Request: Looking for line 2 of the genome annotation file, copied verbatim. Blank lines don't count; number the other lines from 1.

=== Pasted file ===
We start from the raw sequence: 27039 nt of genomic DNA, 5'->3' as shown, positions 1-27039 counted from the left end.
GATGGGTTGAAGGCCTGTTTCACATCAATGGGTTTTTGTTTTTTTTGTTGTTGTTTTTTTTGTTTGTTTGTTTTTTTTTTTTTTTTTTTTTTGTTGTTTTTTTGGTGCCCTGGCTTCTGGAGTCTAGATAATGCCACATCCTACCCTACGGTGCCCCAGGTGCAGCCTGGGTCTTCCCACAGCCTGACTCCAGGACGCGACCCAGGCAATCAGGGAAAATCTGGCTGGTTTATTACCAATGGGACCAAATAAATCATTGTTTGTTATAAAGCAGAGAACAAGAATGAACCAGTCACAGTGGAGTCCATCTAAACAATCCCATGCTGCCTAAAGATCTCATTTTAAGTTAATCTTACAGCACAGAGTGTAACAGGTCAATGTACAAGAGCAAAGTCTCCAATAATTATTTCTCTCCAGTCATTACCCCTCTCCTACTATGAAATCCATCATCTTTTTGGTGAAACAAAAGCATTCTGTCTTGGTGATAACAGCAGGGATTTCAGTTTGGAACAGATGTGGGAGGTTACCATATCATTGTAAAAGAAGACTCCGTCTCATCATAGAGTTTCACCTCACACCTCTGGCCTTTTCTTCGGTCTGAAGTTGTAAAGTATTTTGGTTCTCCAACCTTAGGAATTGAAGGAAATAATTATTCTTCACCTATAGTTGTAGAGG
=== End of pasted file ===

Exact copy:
GATGGGTTGAAGGCCTGTTTCACATCAATGGGTTTTTGTTTTTTTTGTTGTTGTTTTTTTTGTTTGTTTGTTTTTTTTTTTTTTTTTTTTTTGTTGTTTTTTTGGTGCCCTGGCTTCTGGAGTCTAGATAATGCCACATCCTACCCTACGGTGCCCCAGGTGCAGCCTGGGTCTTCCCACAGCCTGACTCCAGGACGCGACCCAGGCAATCAGGGAAAATCTGGCTGGTTTATTACCAATGGGACCAAATAAATCATTGTTTGTTATAAAGCAGAGAACAAGAATGAACCAGTCACAGTGGAGTCCATCTAAACAATCCCATGCTGCCTAAAGATCTCATTTTAAGTTAATCTTACAGCACAGAGTGTAACAGGTCAATGTACAAGAGCAAAGTCTCCAATAATTATTTCTCTCCAGTCATTACCCCTCTCCTACTATGAAATCCATCATCTTTTTGGTGAAACAAAAGCATTCTGTCTTGGTGATAACAGCAGGGATTTCAGTTTGGAACAGATGTGGGAGGTTACCATATCATTGTAAAAGAAGACTCCGTCTCATCATAGAGTTTCACCTCACACCTCTGGCCTTTTCTTCGGTCTGAAGTTGTAAAGTATTTTGGTTCTCCAACCTTAGGAATTGAAGGAAATAATTATTCTTCACCTATAGTTGTAGAGG